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I ham what I ham…part 2

By August 5, 2020No Comments

The pig. Where would we be without this generous animal? I do not want to think about living in a world without prosciutto, mortadella, or guanciale, to name a few. So I wont. Instead, in this series of piggy blogs, I will take the time to revere this creature who has added much to cuisine around the world. The diverse flavors created by the, in my opinion, underappreciated swine, are precious to life. Let’s investigate further…

the pig

Guanciale is such a beautiful word

Go ahead, say it out loud. Get your Italian on. GUANCIALE [gwa-n-chà-leh]. Yes, I ham what I ham. I love many parts of the beloved pig, but guanciale has become a viable contender for my heart’s number one swine spot. As you may know, Casa Mia has expanded into the world of online interactive cooking classes.  If you didn’t know that you must stop reading this and click here. No, seriously go and look at our classes. Then sign up! I had the great pleasure of cooking Carbonara, Amatriciana, and Gricia numerous times in the past few months. In order to keep the authenticity of these dishes, I had to buy guanciale. HAD TO. Multiple times.  

When in Rome 2019 - Small group 7-day tour

My new local…the salumeria

Off I went to the North End, the Italian section of Boston, and found my “go to” for all meats, cheeses and accents Italiano.  I love this little salumeria not only because of its gorgeous products, but because it brings me back to my time in Italy. I miss Italy. I MISS Italy. Thus, when I found a local joint that features quality and personality, I had to return. HAD TO. Multiple times. Kind of sums up Italy, no? Keep the faith my friends, we will return.  Ok, back to the pig in the room.

As we know, the amount of products the pig produces is seemingly endless.  So what exactly is guanciale?  This delectable item first starts as the plump, rotund, generously fatty jowl of the pig. Yes, the lower cheek, neck, and throat of the pig.  Even if you were to take your hand and place it on your jowl right now (yes, go ahead) you can feel that fleshy area that we, as humans, may not totally appreciate. However in the pig, it is one fleshy delight. Guancia is the Italian word for cheek, hence guanciale. Bravo!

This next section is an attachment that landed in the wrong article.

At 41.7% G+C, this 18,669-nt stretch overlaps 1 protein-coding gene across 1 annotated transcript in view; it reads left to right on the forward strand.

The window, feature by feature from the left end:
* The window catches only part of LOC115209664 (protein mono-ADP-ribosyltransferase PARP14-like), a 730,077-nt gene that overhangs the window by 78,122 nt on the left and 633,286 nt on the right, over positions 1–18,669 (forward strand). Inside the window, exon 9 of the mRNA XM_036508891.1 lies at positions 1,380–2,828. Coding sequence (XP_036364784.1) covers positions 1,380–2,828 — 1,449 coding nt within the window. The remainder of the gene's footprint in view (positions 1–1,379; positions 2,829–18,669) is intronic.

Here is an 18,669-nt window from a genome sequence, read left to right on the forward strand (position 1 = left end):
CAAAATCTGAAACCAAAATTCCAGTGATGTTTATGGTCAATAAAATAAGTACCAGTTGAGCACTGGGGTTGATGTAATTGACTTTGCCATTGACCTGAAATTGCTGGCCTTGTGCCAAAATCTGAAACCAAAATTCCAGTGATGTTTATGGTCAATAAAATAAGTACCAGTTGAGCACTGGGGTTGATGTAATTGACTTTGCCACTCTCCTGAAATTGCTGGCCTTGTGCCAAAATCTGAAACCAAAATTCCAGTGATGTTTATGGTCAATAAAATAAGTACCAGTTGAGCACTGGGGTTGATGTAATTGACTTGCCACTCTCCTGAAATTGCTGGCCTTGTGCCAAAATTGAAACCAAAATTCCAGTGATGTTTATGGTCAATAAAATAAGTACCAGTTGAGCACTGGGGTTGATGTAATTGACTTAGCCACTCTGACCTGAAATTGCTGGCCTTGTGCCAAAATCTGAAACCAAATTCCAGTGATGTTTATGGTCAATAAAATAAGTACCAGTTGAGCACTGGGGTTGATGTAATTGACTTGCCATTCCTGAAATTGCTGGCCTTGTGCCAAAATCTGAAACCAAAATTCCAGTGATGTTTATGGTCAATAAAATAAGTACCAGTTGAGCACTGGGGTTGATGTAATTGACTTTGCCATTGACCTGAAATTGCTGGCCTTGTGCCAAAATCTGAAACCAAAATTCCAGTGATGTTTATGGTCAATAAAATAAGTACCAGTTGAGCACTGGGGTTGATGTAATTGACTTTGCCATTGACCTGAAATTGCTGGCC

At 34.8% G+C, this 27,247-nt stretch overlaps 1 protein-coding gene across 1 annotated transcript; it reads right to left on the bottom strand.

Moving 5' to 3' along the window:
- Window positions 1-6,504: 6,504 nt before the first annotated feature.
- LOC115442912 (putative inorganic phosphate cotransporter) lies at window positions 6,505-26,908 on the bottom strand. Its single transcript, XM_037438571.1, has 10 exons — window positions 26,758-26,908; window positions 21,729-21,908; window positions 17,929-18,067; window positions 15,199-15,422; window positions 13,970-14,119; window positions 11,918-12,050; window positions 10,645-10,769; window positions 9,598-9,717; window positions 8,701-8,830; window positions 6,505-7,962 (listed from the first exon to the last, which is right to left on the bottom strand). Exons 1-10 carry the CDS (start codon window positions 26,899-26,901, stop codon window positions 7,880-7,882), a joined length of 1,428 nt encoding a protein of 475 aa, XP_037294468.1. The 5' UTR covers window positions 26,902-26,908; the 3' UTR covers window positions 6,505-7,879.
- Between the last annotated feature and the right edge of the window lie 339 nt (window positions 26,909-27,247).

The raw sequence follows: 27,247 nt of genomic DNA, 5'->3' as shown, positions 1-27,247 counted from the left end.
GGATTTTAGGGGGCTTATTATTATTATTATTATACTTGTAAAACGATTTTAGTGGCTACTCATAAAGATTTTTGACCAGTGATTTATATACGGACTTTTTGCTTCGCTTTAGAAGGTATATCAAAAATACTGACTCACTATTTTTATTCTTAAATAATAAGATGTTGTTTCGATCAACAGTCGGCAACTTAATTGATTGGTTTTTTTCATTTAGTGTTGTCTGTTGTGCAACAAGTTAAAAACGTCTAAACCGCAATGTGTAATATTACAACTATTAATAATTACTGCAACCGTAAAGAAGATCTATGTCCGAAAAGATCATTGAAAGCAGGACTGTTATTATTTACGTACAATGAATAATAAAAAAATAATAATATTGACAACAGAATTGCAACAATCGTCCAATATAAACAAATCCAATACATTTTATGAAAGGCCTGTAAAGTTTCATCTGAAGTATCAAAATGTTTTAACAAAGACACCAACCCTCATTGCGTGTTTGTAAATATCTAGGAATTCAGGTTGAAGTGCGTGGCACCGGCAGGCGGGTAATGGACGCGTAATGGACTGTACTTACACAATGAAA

Time, flavor, region

Let’s not turn a cheek to the subject at hand here. Once this fatty cut is harvested (for lack of better word), the masters of their craft take over. A curing blend of salt, sugar, black pepper, garlic, and herbs––most commonly sage and rosemary––are generously massaged to cover the outside of the jowl. It is then allowed to rest and dry out anywhere from 4 weeks to 3 months. As with most, if not all food from Italy, traditions from the various regions of this peninsula dictate the actual recipes including time and temperature control. Now that it is ready for consumption… what does one do?

Back to the beginning of this article (I am sure you have signed up for a class by now. Keep in mind we can arrange private classes too). I became a regular at this wonderful salumeria in Boston in order to make 3 out of Rome’s big 4 traditional pastas for our cooking classes: Carbonara, Amatriciana, and Gricia. I have professed my love of Carbonara many times, but I must say Gricia and Amatriciana have truly carved out a respectable place in my palate. But why?

Why Guanciale?

Guanciale can be, and is, utilized in many pasta dishes as its fat renders itself to a sauce of great depths. It is also a wonderful base for soups adding it to your soffrito.  Honestly, just heating it up to a crispy snack is so delicious, albeit not a treat that should be consumed each day… let’s be real.  However, I have added it to sauteed greens as well as a fresh spinach salad.  It will keep very well in the fridge, so if you come across it, buy it.  

learn to make Roman pastas with Carolyn

Guanciale is commonly replaced by bacon or pancetta in recipes especially if one cannot find it. That is ok.  BUT… do try to find guanciale. Seriously, it is worth the journey. Especially if it is freshly sliced by your butcher, or maybe you buy the entire jowl. That is my next step in this salty relationship of mine. However, please know that bacon and pancetta are substitutes for guanciale. Substitutes. NOT replacements. 

Get cheeky…

Here is my advice to you… until you find yourself in the presence of its flavor, its silky fattiness, its mouthwatering spices, only then will you understand. So yes, in the meantime please do use what is accessible. But know you are cutting yourself short of flavor. You are worth all the flavor in the world. Know that when it comes to guanciale, always be cheeky.

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